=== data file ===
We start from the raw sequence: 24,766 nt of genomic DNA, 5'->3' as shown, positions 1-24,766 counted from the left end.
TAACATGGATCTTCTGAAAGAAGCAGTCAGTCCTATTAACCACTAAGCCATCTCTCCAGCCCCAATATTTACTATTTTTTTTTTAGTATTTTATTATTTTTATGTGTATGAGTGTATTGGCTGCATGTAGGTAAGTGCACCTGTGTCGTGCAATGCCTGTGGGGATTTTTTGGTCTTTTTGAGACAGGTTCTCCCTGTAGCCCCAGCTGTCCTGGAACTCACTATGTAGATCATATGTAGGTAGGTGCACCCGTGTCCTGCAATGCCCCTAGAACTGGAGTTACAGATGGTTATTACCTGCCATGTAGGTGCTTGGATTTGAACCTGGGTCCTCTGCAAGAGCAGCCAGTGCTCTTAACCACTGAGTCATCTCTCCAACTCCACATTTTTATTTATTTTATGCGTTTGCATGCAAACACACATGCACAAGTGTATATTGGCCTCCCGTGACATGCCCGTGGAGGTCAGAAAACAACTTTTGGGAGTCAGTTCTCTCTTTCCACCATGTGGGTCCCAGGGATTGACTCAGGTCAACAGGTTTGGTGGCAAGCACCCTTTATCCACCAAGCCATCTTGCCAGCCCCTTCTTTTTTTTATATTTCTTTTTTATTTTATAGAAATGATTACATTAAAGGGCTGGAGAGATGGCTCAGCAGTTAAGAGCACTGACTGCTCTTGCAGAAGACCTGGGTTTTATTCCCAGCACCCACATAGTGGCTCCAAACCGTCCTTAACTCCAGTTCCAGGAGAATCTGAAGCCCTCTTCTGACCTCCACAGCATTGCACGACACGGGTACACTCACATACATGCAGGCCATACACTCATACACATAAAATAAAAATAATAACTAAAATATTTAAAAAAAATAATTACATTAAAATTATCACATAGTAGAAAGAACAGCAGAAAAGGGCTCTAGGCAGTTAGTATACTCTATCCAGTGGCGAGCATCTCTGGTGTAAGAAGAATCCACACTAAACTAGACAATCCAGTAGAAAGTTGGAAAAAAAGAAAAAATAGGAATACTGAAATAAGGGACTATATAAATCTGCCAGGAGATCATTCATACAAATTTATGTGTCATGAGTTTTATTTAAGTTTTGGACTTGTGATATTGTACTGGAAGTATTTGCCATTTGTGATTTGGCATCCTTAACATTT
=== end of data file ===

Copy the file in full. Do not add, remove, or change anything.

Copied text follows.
We start from the raw sequence: 24,766 nt of genomic DNA, 5'->3' as shown, positions 1-24,766 counted from the left end.
TAACATGGATCTTCTGAAAGAAGCAGTCAGTCCTATTAACCACTAAGCCATCTCTCCAGCCCCAATATTTACTATTTTTTTTTTAGTATTTTATTATTTTTATGTGTATGAGTGTATTGGCTGCATGTAGGTAAGTGCACCTGTGTCGTGCAATGCCTGTGGGGATTTTTTGGTCTTTTTGAGACAGGTTCTCCCTGTAGCCCCAGCTGTCCTGGAACTCACTATGTAGATCATATGTAGGTAGGTGCACCCGTGTCCTGCAATGCCCCTAGAACTGGAGTTACAGATGGTTATTACCTGCCATGTAGGTGCTTGGATTTGAACCTGGGTCCTCTGCAAGAGCAGCCAGTGCTCTTAACCACTGAGTCATCTCTCCAACTCCACATTTTTATTTATTTTATGCGTTTGCATGCAAACACACATGCACAAGTGTATATTGGCCTCCCGTGACATGCCCGTGGAGGTCAGAAAACAACTTTTGGGAGTCAGTTCTCTCTTTCCACCATGTGGGTCCCAGGGATTGACTCAGGTCAACAGGTTTGGTGGCAAGCACCCTTTATCCACCAAGCCATCTTGCCAGCCCCTTCTTTTTTTTATATTTCTTTTTTATTTTATAGAAATGATTACATTAAAGGGCTGGAGAGATGGCTCAGCAGTTAAGAGCACTGACTGCTCTTGCAGAAGACCTGGGTTTTATTCCCAGCACCCACATAGTGGCTCCAAACCGTCCTTAACTCCAGTTCCAGGAGAATCTGAAGCCCTCTTCTGACCTCCACAGCATTGCACGACACGGGTACACTCACATACATGCAGGCCATACACTCATACACATAAAATAAAAATAATAACTAAAATATTTAAAAAAAATAATTACATTAAAATTATCACATAGTAGAAAGAACAGCAGAAAAGGGCTCTAGGCAGTTAGTATACTCTATCCAGTGGCGAGCATCTCTGGTGTAAGAAGAATCCACACTAAACTAGACAATCCAGTAGAAAGTTGGAAAAAAAGAAAAAATAGGAATACTGAAATAAGGGACTATATAAATCTGCCAGGAGATCATTCATACAAATTTATGTGTCATGAGTTTTATTTAAGTTTTGGACTTGTGATATTGTACTGGAAGTATTTGCCATTTGTGATTTGGCATCCTTAACATTT